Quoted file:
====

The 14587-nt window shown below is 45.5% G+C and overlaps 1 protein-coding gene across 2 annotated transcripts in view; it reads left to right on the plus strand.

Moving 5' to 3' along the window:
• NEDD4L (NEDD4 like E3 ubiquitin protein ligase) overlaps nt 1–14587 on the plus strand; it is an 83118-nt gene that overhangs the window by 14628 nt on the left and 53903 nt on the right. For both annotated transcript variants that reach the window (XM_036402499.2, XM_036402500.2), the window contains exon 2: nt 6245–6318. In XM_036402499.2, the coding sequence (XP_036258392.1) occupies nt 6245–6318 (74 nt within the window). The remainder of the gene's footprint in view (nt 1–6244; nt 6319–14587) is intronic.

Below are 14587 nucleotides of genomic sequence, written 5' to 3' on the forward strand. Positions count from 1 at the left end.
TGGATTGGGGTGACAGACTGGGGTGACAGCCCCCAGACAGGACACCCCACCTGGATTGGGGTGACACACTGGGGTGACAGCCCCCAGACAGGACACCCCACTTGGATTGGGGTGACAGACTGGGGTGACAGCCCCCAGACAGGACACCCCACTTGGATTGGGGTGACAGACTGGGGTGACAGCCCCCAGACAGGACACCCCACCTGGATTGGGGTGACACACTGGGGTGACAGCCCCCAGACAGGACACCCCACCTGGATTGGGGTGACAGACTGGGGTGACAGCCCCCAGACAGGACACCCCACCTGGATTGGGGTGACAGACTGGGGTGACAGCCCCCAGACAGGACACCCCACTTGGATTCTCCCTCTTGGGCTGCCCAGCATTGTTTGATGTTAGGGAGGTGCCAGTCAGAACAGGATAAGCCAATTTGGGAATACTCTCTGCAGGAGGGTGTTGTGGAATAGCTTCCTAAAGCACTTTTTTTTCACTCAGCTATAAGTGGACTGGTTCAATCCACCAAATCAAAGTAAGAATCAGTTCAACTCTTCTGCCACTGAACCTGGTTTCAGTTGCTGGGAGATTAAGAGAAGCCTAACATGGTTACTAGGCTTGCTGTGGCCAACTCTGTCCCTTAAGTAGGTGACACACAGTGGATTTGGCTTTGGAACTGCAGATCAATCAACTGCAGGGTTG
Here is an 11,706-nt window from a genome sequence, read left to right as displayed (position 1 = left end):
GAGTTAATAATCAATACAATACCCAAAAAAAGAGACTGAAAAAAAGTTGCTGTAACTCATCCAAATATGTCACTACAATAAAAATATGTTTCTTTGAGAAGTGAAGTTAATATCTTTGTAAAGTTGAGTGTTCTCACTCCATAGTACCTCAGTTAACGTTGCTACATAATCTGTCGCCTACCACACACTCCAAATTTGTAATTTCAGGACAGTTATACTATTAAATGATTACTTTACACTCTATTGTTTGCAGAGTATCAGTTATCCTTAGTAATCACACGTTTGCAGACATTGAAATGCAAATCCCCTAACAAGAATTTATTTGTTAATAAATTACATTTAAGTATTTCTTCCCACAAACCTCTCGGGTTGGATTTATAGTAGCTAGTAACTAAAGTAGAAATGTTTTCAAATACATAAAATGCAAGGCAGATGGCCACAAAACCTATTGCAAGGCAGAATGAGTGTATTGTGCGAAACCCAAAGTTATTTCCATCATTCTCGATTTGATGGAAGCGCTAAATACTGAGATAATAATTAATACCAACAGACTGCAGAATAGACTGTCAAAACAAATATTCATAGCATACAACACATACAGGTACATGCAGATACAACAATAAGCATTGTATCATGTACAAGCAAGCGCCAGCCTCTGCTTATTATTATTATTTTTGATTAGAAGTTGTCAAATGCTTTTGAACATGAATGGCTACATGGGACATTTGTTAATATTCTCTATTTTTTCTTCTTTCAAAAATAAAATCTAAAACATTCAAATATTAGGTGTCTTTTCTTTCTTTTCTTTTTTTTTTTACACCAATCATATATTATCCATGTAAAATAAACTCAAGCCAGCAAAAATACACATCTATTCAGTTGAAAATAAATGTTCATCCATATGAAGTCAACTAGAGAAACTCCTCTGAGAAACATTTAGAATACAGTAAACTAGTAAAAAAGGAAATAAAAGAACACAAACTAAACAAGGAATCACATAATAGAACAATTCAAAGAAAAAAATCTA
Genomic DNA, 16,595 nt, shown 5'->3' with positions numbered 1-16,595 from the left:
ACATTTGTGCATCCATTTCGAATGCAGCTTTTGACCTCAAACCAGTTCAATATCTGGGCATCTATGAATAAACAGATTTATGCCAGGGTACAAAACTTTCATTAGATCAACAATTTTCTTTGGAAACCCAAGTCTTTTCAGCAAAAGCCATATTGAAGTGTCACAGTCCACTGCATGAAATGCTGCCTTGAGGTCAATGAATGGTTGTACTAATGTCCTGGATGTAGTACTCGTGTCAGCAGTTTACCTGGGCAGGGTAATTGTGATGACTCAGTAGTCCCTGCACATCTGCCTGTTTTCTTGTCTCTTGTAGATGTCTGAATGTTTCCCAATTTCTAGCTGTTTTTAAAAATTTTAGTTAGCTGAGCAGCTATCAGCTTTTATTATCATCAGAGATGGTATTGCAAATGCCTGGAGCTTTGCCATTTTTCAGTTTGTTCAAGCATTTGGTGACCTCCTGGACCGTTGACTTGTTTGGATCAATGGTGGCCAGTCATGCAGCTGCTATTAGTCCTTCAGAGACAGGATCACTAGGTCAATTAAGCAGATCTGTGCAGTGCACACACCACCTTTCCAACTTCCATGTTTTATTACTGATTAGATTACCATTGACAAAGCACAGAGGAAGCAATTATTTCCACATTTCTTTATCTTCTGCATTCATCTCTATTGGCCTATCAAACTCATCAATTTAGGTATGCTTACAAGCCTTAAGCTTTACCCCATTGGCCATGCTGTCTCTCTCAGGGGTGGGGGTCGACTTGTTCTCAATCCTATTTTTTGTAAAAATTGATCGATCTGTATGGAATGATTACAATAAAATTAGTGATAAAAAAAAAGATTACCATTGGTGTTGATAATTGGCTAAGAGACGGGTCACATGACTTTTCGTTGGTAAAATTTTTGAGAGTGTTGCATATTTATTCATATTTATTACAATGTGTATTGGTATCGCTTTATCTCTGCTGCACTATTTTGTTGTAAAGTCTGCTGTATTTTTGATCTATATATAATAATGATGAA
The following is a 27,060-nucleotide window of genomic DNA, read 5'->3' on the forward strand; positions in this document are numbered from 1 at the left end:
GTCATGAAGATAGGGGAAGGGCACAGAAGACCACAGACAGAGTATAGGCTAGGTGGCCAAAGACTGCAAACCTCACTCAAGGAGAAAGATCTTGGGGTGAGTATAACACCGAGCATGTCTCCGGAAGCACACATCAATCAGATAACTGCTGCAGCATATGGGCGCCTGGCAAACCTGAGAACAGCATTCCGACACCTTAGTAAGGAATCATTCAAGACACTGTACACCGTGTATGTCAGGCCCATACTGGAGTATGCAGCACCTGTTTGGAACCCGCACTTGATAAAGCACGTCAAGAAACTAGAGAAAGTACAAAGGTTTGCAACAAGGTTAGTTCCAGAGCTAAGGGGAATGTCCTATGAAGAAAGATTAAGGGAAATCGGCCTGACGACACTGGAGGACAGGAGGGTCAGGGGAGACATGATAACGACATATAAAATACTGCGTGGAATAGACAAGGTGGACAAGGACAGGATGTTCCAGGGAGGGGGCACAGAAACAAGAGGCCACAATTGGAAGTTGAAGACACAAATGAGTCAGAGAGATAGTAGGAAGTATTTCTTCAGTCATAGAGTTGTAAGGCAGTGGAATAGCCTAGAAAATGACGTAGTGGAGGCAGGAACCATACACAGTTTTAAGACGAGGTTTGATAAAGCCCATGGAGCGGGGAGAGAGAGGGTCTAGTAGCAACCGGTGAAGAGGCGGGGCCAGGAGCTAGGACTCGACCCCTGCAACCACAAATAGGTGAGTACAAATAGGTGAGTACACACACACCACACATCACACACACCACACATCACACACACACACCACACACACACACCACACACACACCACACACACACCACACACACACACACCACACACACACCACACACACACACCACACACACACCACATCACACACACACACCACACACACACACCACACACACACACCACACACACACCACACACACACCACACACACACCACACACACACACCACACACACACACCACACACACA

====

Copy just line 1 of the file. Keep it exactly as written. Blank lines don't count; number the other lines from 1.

The 14587-nt window shown below is 45.5% G+C and overlaps 1 protein-coding gene across 2 annotated transcripts in view; it reads left to right on the plus strand.